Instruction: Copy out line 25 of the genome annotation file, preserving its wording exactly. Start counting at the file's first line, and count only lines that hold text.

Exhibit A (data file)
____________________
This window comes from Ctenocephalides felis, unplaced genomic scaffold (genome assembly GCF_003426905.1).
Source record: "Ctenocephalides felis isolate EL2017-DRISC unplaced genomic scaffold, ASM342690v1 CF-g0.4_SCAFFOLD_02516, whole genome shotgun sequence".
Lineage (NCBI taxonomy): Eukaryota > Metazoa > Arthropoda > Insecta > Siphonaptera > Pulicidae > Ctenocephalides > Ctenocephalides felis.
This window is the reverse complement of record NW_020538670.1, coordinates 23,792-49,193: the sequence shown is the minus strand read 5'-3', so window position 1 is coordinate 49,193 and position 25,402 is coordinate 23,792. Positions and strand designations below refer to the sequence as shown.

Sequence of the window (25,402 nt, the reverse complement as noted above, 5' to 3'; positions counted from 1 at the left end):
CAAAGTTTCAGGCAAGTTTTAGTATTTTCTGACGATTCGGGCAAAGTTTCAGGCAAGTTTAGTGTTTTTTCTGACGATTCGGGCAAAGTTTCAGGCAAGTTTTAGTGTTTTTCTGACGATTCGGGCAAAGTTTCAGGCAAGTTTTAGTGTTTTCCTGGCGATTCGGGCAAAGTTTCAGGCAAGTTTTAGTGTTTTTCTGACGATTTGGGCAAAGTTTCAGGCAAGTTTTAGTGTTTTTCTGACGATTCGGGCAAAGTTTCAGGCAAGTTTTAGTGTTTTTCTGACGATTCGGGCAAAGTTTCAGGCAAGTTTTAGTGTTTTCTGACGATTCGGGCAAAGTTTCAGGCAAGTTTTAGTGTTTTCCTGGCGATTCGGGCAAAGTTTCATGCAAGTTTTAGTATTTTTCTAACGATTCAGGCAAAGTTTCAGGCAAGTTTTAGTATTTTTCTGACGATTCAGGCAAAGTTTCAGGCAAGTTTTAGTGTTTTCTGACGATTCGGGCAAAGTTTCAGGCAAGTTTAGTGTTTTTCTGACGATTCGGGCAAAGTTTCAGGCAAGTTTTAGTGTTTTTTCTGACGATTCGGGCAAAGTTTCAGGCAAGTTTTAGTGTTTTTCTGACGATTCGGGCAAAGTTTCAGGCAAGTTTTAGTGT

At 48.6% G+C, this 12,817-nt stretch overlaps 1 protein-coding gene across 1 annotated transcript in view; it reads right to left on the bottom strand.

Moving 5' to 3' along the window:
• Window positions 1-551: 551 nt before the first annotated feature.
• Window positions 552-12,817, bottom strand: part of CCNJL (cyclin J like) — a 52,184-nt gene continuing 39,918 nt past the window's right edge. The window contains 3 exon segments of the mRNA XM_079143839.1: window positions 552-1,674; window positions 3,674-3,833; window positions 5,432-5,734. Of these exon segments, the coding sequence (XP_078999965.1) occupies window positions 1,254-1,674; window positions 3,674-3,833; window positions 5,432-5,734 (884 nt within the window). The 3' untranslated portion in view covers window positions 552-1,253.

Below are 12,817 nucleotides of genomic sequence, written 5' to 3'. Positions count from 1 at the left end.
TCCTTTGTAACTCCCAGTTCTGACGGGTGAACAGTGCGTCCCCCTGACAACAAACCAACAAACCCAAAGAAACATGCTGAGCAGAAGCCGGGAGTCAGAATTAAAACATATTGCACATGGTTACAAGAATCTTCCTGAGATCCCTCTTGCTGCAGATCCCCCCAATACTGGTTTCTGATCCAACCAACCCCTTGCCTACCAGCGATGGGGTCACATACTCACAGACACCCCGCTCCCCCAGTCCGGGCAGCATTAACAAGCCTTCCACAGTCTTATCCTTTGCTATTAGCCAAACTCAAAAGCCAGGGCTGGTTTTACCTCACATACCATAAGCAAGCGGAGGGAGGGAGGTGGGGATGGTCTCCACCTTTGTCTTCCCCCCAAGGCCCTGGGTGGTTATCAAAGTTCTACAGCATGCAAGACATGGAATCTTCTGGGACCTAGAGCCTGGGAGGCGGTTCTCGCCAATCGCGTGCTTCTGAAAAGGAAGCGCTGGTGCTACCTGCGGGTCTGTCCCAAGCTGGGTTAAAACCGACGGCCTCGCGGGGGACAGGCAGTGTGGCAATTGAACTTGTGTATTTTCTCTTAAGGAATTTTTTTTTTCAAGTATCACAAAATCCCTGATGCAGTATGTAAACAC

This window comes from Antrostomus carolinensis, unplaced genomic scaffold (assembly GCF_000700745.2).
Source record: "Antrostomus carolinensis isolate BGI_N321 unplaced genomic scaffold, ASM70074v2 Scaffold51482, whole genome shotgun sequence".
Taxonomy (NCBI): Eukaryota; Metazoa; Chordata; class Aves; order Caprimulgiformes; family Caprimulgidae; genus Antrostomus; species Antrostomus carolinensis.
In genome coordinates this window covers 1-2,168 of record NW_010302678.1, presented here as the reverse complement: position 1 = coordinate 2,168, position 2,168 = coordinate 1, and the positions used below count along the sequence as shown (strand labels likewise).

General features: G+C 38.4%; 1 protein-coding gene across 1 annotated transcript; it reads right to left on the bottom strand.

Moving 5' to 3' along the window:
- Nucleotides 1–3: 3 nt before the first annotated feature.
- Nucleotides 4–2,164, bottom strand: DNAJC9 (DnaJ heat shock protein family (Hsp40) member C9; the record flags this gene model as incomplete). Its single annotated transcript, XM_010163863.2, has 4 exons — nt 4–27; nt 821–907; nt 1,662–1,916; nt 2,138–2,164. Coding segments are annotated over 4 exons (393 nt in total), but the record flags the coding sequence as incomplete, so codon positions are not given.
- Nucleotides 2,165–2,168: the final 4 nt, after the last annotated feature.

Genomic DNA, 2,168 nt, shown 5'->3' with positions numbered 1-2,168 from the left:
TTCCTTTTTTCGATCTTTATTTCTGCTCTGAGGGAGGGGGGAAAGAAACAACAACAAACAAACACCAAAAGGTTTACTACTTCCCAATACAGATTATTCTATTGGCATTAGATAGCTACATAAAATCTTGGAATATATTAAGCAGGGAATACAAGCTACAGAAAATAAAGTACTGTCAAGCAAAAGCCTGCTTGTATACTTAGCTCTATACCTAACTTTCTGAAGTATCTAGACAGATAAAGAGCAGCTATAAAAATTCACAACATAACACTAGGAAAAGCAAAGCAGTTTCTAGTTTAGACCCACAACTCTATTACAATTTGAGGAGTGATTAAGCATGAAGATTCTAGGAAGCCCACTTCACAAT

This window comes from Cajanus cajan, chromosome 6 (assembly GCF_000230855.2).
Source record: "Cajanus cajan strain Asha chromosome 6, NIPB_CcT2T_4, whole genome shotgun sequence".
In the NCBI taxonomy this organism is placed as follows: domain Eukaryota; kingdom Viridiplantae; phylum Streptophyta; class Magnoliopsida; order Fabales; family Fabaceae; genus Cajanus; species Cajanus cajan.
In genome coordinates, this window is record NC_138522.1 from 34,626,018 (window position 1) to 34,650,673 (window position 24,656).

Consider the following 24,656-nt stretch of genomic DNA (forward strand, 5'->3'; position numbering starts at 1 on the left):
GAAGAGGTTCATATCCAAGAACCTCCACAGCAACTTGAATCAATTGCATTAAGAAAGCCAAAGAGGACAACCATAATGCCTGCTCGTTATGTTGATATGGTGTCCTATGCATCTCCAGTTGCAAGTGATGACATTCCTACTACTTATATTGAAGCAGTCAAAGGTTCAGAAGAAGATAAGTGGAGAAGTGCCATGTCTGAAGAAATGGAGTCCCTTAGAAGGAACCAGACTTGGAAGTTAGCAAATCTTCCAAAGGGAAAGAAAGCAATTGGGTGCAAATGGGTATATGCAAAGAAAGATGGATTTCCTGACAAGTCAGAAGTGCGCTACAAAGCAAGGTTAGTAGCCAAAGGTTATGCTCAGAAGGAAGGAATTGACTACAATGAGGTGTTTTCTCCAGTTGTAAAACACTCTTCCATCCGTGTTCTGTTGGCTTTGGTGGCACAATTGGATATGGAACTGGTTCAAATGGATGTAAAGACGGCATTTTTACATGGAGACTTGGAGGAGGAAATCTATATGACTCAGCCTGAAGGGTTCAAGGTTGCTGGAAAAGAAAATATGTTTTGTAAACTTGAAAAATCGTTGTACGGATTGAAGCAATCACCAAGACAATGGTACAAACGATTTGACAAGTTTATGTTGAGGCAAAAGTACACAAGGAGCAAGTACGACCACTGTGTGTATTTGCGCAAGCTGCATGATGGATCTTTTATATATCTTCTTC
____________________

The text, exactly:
Source record: "Cajanus cajan strain Asha chromosome 6, NIPB_CcT2T_4, whole genome shotgun sequence".